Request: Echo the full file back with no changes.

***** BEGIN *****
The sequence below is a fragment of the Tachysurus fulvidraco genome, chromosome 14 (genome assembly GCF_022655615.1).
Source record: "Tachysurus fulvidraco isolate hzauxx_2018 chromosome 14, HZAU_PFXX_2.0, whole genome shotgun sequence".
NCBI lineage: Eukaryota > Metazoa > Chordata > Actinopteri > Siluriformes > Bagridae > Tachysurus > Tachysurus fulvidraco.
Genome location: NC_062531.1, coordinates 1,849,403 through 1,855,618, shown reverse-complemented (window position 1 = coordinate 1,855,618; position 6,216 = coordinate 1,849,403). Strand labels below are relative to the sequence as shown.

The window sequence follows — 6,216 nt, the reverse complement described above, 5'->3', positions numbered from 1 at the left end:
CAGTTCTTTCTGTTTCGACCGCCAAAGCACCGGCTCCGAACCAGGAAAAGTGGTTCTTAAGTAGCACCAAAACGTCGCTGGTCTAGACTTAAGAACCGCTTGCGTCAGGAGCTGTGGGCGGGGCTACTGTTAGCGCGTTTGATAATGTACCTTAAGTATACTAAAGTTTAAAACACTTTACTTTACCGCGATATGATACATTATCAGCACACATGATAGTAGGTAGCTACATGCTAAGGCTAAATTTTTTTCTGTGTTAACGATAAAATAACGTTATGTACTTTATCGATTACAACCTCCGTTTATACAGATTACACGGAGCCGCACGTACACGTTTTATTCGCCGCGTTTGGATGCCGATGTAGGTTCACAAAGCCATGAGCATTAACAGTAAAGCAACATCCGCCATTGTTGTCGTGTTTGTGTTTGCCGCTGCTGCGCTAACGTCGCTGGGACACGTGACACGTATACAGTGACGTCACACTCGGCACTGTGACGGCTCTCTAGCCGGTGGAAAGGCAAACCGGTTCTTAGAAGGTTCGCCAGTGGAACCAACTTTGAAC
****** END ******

The sequence below is a fragment of the Tachysurus fulvidraco genome, chromosome 14 (genome assembly GCF_022655615.1).
Source record: "Tachysurus fulvidraco isolate hzauxx_2018 chromosome 14, HZAU_PFXX_2.0, whole genome shotgun sequence".
NCBI lineage: Eukaryota > Metazoa > Chordata > Actinopteri > Siluriformes > Bagridae > Tachysurus > Tachysurus fulvidraco.
Genome location: NC_062531.1, coordinates 1,849,403 through 1,855,618, shown reverse-complemented (window position 1 = coordinate 1,855,618; position 6,216 = coordinate 1,849,403). Strand labels below are relative to the sequence as shown.

The window sequence follows — 6,216 nt, the reverse complement described above, 5'->3', positions numbered from 1 at the left end:
CAGTTCTTTCTGTTTCGACCGCCAAAGCACCGGCTCCGAACCAGGAAAAGTGGTTCTTAAGTAGCACCAAAACGTCGCTGGTCTAGACTTAAGAACCGCTTGCGTCAGGAGCTGTGGGCGGGGCTACTGTTAGCGCGTTTGATAATGTACCTTAAGTATACTAAAGTTTAAAACACTTTACTTTACCGCGATATGATACATTATCAGCACACATGATAGTAGGTAGCTACATGCTAAGGCTAAATTTTTTTCTGTGTTAACGATAAAATAACGTTATGTACTTTATCGATTACAACCTCCGTTTATACAGATTACACGGAGCCGCACGTACACGTTTTATTCGCCGCGTTTGGATGCCGATGTAGGTTCACAAAGCCATGAGCATTAACAGTAAAGCAACATCCGCCATTGTTGTCGTGTTTGTGTTTGCCGCTGCTGCGCTAACGTCGCTGGGACACGTGACACGTATACAGTGACGTCACACTCGGCACTGTGACGGCTCTCTAGCCGGTGGAAAGGCAAACCGGTTCTTAGAAGGTTCGCCAGTGGAACCAACTTTGAAC